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TSA Approves Day’s Pay, Holiday Bonus for Unpaid Agents



The Transportation Security Administration (TSA) will compensate screening agents with one day’s pay and holiday travel season bonuses amid the ongoing partial government shutdown, the agency’s administrator announced Friday.

Three weeks into the shutdown, David Pekoske announced that all TSA employees who worked December 22 will receive pay for that day no later than Tuesday.

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What’s more, uniformed screening officers who worked during the busy holiday travel season will receive $500 bonuses in the coming days.

“In addition to this, I have approved awards of $500 for each uniformed screening officer, in recognition of their hard work during yet another busy holiday travel season, maintaining the highest of security standards during an extraordinary period,” Pekoske tweeted, attributing the decision to “unique authorities provided TSA in law.”

“There is an outpouring of industry and public admiration and appreciation for all you’ve done and will continue to do. The nation needs you—stay focused and take care of one another,” he concluded.

Hundreds of TSA employees at several major airports have called out from their shifts since the shutdown began last month, with Miami International Airport airlines/miami-airport-closing-terminal-early-due-to-government-shutdown.html” target=”_self” rel=”nofollow”>recently closing a terminal as a result.

Meanwhile, the National Air Traffic Controllers Association (NATCA) airlines/air-traffic-controllers-association-suing-federal-government.html” target=”_self” rel=”nofollow”>filed a lawsuit against the federal government Friday over being forced to work without pay.

TSA has disputed reports of callouts. However, the union representing TSA workers said the shutdown was leading some to quit.

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IATA: Damage to Air Travel Will Extend Into 2023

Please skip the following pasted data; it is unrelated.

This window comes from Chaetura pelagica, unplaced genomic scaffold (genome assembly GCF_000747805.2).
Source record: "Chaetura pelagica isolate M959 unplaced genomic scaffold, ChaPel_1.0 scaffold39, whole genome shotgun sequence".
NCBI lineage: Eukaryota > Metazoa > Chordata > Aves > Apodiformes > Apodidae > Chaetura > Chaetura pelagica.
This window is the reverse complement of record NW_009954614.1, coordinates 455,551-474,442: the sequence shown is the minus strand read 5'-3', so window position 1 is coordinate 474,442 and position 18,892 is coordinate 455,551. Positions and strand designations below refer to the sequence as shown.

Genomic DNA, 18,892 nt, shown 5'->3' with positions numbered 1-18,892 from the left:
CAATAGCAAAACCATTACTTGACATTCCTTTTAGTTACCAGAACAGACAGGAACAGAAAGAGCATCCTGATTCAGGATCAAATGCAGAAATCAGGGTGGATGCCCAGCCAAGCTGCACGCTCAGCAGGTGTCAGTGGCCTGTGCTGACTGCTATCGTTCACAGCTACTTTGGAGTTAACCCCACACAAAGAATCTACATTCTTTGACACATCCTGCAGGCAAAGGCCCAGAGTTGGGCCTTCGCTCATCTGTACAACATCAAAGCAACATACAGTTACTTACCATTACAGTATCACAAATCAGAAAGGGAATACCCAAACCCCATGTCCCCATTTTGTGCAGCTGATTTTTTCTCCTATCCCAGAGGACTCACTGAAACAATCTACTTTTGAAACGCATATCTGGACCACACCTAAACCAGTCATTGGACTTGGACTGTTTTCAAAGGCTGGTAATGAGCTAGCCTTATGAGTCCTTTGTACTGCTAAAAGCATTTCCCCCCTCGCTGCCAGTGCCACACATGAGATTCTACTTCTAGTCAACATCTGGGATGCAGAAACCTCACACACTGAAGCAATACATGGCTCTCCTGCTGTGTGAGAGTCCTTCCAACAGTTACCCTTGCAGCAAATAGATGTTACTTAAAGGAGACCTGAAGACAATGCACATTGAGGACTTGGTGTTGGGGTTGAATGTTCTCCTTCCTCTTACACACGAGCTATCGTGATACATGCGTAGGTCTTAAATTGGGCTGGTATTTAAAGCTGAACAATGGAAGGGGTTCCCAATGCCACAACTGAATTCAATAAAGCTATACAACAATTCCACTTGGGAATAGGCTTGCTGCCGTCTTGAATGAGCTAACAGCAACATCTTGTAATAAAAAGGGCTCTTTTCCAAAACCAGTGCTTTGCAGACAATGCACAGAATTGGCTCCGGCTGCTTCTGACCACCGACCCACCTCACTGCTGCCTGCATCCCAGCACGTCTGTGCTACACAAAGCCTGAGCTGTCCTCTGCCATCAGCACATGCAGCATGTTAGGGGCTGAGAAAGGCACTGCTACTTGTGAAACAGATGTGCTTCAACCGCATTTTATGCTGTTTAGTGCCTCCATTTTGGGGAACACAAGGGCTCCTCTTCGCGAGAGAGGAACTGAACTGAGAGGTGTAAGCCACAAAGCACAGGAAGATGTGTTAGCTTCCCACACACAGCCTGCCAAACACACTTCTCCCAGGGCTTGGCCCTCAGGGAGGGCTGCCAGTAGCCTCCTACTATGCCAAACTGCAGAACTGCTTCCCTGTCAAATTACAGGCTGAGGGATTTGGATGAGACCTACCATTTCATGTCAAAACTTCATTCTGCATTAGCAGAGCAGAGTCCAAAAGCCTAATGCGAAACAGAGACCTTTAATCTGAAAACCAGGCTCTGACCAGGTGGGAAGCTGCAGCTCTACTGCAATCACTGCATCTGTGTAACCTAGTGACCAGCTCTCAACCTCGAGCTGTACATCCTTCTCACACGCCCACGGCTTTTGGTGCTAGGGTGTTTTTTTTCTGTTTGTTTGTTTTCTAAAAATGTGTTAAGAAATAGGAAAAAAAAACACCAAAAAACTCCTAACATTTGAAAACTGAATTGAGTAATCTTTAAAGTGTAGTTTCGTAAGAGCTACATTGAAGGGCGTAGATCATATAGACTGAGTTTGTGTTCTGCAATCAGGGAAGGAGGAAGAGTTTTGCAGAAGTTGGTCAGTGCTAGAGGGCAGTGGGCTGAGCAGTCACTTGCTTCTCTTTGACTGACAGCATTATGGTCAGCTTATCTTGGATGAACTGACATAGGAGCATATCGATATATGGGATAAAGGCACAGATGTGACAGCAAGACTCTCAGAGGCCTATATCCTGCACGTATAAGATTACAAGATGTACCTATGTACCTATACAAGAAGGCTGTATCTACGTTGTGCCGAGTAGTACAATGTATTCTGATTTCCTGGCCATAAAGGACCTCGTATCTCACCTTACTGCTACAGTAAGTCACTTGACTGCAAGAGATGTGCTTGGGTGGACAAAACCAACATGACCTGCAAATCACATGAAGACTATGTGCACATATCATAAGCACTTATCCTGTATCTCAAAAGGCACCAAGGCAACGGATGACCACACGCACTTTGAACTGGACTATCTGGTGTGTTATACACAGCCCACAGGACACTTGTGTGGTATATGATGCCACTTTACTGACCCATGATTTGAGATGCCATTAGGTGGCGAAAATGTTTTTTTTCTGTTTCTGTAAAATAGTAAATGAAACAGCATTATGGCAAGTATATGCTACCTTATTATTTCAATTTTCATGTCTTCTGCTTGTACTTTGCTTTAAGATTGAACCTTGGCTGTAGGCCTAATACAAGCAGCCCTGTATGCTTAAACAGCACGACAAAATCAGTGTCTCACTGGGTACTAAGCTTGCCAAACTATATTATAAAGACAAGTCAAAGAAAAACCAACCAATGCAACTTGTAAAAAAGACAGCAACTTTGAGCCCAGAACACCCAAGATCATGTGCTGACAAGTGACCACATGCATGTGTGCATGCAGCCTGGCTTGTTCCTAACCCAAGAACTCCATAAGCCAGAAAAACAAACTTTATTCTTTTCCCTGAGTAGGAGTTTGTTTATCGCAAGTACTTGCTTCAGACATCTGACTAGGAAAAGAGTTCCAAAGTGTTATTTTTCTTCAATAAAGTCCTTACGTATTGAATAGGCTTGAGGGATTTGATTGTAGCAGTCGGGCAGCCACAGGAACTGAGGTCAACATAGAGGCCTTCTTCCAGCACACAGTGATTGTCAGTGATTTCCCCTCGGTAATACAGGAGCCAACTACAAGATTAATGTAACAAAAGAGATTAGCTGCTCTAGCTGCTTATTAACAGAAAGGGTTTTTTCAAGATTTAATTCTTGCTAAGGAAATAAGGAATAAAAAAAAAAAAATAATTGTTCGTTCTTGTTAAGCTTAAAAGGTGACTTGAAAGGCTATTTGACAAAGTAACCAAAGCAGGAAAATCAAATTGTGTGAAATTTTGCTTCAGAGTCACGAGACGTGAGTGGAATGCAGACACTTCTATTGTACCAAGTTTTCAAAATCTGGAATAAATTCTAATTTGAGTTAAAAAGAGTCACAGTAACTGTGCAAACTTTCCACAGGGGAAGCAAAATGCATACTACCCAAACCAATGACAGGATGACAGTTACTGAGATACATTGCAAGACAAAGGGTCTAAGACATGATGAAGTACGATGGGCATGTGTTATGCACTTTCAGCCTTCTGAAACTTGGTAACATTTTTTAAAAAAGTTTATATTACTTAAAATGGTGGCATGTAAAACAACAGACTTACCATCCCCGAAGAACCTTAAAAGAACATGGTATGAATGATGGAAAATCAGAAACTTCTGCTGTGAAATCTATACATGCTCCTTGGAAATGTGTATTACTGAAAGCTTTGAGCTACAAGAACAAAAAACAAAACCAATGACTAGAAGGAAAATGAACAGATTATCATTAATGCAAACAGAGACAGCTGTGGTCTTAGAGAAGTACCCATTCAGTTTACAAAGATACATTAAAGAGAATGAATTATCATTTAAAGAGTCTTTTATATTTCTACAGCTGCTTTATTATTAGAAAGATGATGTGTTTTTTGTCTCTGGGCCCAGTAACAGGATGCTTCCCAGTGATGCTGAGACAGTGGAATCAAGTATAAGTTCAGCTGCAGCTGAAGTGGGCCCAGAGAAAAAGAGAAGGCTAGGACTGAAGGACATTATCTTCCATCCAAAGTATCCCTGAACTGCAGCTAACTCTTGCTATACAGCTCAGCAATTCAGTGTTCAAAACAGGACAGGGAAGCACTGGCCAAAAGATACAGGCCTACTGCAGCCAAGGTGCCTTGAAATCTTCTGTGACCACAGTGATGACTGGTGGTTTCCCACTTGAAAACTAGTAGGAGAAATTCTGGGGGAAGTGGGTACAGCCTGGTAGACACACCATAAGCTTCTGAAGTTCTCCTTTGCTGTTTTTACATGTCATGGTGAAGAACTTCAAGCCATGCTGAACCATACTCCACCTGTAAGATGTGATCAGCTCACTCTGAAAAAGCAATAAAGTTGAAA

Any comeback by the beleaguered airline industry will extend into 2023, according to new data released by the International Air Transport Association (IATA), the airlines’ main trade group.

Long-haul travel will continue to lag behind and passenger fears about flying in general will contribute to the delay, Lonely Planet reported.

IATA estimates that passenger traffic won’t rebound to pre-crisis levels until at least 2023. It expects that global passenger demand in 2021 will be 24 percent below 2019 levels and 32 percent lower than the forecast the association made in October 2019.

The new data is based on a slower opening of economies and relaxation of travel restrictions. Lockdowns and shelter-in-place orders could return if the virus comes back strong in the fall and winter with a second wave, as some health officials have predicted.

In addition, another contributing factor is quarantine measures that have been instituted by various countries as well as individual states in the U.S. According to IATA, 69 percent of recent travelers that it surveyed said they would not consider traveling if it involved a 14-day quarantine period once they arrive at their destination. IATA is asking governments to find alternatives to the quarantine measures.

Of course, all of this is contingent upon the public’s willingness to fly—and instilling confidence in that will take time, said IATA’s director general and CEO, Alexandre de Juniac.

“To protect aviation’s ability to be a catalyst for the economic recovery, we must not make that prognosis worse by making travel impracticable with quarantine measures,” he said. “We need a solution for safe travel that addresses two challenges. It must give passengers the confidence to travel safely and without undue hassle, and it must give governments confidence that they are protected from importing the virus.”

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